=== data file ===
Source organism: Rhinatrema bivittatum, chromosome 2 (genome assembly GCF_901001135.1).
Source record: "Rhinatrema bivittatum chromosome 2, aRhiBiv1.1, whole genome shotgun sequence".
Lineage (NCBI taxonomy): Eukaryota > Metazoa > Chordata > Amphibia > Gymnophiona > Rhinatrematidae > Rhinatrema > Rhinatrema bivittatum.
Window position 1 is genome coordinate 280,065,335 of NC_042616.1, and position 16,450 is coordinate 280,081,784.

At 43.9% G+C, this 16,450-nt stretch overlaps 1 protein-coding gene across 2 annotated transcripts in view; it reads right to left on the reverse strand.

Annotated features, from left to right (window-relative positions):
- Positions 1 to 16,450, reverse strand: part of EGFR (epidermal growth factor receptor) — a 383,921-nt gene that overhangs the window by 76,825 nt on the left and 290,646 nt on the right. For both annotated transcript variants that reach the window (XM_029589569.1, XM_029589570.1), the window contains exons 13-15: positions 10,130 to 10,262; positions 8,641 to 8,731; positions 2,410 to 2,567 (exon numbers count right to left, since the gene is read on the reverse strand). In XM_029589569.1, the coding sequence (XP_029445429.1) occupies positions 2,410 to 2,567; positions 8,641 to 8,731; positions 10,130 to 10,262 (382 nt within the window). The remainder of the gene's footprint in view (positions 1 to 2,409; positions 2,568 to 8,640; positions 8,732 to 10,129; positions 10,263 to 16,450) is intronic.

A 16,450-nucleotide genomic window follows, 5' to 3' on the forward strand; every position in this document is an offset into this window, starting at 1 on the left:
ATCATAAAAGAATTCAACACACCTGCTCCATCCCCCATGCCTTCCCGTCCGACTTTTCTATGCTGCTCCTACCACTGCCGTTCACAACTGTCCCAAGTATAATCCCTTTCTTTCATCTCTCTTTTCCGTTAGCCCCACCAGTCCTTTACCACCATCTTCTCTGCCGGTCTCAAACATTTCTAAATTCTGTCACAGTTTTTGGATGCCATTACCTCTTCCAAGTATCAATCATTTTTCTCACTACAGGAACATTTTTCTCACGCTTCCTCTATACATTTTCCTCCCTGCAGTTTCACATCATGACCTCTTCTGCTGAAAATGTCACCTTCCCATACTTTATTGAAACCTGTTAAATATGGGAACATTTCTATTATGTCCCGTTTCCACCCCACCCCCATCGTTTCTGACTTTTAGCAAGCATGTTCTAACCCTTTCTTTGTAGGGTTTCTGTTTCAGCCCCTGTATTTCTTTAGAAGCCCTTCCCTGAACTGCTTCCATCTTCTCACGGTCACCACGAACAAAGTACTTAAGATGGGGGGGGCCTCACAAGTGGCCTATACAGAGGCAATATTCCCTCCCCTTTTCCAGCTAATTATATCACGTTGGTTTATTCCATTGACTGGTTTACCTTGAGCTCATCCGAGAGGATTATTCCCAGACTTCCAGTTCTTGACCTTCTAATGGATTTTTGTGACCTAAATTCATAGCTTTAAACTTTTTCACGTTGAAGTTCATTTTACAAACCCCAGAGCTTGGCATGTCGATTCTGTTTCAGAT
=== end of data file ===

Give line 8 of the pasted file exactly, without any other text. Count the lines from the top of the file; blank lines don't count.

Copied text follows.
A 16,450-nucleotide genomic window follows, 5' to 3' on the forward strand; every position in this document is an offset into this window, starting at 1 on the left: